Abraham Charbonneau: Charbonneau was French-Canadian, born about 1815 in Quebec. For a few years he was in the Snake district, and came to New Caledonia via Fort Colvile. At the end of his contract he returned to Fort Colvile and hoped to go out with the York Factory express. He did not, because of illness. He eventually rejoined the trade at Fort Vancouver because of shortage of men, but deserted the place for the California gold fields, where he disappeared. He was first mentioned in the Fort Alexandria journals in spring, 1846, “They will be forwarded at Kamloops by Charbonneau, Lacourse & Touin, whom I left there in passant.” In January 1847 Anderson wrote, “Vautrin returned from Fort George, having left two men [Charbonneau & Desautels] on the way — the former being sick & unable to travel. Three days after these men cast up, they have their feet frozen and altogether are in dismal plight.” Because of his many illnesses, I think that Charbonneau had an unidentified chronic disease that, on occasion, sickened him.

Theodore Lacourse: Lacourse or LaCroix was French Canadian, born about 1823. By 1840 he was in New Caledonia and accompanied Anderson on both his expeditions across the mountains. In April 1846 Anderson wrote: “Linneard, Vautrin & Lacourse having prepared the ploughs, made a beginning to plough this evening in the home field.” His brother Pierre was also in New Caledonia, and Anderson “received a note from Mr. [Donald] Manson stating the desertion of two men, Pierre & Theodore Lacourse. I have commissioned the Indians to search for these men & if they discover them to give me notice. I have also sent down word to the same effect to the Rapid, with directions to the Indians to steal their horses & bring them back to me with prompt intelligence.” The Lacourse brothers were returned to Fort Alexandria and Theodore finished out his contract and left the country in Thomas Lowe’s 1848 York Factory Express.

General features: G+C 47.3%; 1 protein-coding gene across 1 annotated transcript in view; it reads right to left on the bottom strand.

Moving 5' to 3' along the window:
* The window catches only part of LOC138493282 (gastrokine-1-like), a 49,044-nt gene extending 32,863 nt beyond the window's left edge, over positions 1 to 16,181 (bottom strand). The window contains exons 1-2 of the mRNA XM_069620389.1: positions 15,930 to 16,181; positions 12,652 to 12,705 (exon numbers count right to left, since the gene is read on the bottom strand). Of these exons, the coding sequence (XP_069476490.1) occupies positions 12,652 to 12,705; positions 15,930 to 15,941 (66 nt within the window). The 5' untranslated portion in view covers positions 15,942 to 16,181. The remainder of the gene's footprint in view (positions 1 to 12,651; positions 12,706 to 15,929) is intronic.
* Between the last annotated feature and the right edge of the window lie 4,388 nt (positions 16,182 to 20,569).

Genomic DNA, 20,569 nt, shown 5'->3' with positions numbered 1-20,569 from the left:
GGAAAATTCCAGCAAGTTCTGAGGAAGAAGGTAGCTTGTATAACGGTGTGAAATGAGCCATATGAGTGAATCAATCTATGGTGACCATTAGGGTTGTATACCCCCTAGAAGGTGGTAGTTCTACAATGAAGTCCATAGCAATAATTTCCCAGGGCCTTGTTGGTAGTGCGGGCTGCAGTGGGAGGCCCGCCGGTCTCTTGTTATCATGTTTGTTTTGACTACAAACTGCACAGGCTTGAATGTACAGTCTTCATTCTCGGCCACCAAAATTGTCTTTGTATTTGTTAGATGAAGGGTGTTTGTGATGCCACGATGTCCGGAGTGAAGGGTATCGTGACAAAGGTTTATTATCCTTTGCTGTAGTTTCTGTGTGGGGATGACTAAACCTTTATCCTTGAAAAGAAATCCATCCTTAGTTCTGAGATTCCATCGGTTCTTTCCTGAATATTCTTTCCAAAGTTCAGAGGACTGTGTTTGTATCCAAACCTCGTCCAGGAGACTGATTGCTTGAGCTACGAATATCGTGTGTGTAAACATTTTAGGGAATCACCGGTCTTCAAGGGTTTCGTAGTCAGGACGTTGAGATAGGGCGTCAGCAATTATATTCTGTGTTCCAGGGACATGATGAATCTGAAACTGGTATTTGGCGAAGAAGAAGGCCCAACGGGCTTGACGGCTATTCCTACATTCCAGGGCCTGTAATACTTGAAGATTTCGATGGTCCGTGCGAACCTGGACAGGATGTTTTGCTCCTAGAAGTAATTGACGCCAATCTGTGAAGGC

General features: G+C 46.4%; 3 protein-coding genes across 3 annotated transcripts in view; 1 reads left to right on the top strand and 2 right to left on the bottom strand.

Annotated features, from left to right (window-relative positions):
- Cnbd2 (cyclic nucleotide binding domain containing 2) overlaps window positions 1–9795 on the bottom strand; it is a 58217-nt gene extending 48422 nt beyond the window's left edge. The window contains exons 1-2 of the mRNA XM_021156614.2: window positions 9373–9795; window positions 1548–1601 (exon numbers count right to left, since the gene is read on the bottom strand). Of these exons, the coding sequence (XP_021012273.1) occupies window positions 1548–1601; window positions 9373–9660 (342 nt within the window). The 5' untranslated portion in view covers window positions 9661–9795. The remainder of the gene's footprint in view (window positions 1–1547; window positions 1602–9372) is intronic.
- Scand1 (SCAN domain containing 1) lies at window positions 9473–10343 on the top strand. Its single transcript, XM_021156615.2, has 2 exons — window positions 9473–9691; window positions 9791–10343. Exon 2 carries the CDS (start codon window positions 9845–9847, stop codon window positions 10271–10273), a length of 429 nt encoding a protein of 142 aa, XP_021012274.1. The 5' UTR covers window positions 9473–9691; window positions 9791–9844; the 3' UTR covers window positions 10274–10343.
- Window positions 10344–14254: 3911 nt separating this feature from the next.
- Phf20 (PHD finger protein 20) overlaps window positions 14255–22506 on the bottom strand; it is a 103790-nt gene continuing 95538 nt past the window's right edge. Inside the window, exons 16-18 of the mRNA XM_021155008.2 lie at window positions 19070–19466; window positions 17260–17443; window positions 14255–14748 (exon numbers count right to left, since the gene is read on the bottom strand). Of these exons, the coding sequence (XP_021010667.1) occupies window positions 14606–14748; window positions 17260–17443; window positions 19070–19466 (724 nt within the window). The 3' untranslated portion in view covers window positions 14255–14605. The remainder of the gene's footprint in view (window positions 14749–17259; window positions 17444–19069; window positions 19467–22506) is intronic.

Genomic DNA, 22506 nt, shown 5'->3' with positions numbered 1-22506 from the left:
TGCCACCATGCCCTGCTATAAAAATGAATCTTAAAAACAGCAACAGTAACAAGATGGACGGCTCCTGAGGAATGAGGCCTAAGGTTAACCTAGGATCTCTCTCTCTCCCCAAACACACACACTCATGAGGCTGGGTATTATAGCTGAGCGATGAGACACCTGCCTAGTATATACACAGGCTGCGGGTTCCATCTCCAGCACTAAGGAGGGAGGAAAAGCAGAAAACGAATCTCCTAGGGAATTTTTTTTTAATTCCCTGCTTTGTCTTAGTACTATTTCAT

William Davis: Davis was born in Lower Canada [Quebec] about 1827 and joined the fur trade on a three year contract. He was another who deserted Donald Manson’s brigade but was taken back with the threat of capital punishment were he to do it again. He resigned his contract in 1848 and returned to Canada, in the same York Factory express as Theodore Lacourse.

There are the five or so men who accompanied Anderson across the mountains in summer, 1846. They traveled via Fraser River to Seton and Anderson Lake and crossed the height of land to the Lillooet River, which they then followed down to Fort Langley. On their return journey they walked up the Coquihalla River and then crossed the massive Coquihalla plateau — on foot. These men were tough, but they were also young. I have to remember that A.C. Anderson himself was only thirty years old — a difficult feat when the photographs show him as a seventy year old.


Creation of the Brigade Trails, 1848-1849 and beyond, part four

I am sorry, I am a little late in posting this section of the “Creation of the Brigade Trails.” But here it is now.

I left you at the severe winter of 1848-1849, when deep snow buried the fut trade posts in New Caledonia and the Columbia, killing thousands of horses and cattle.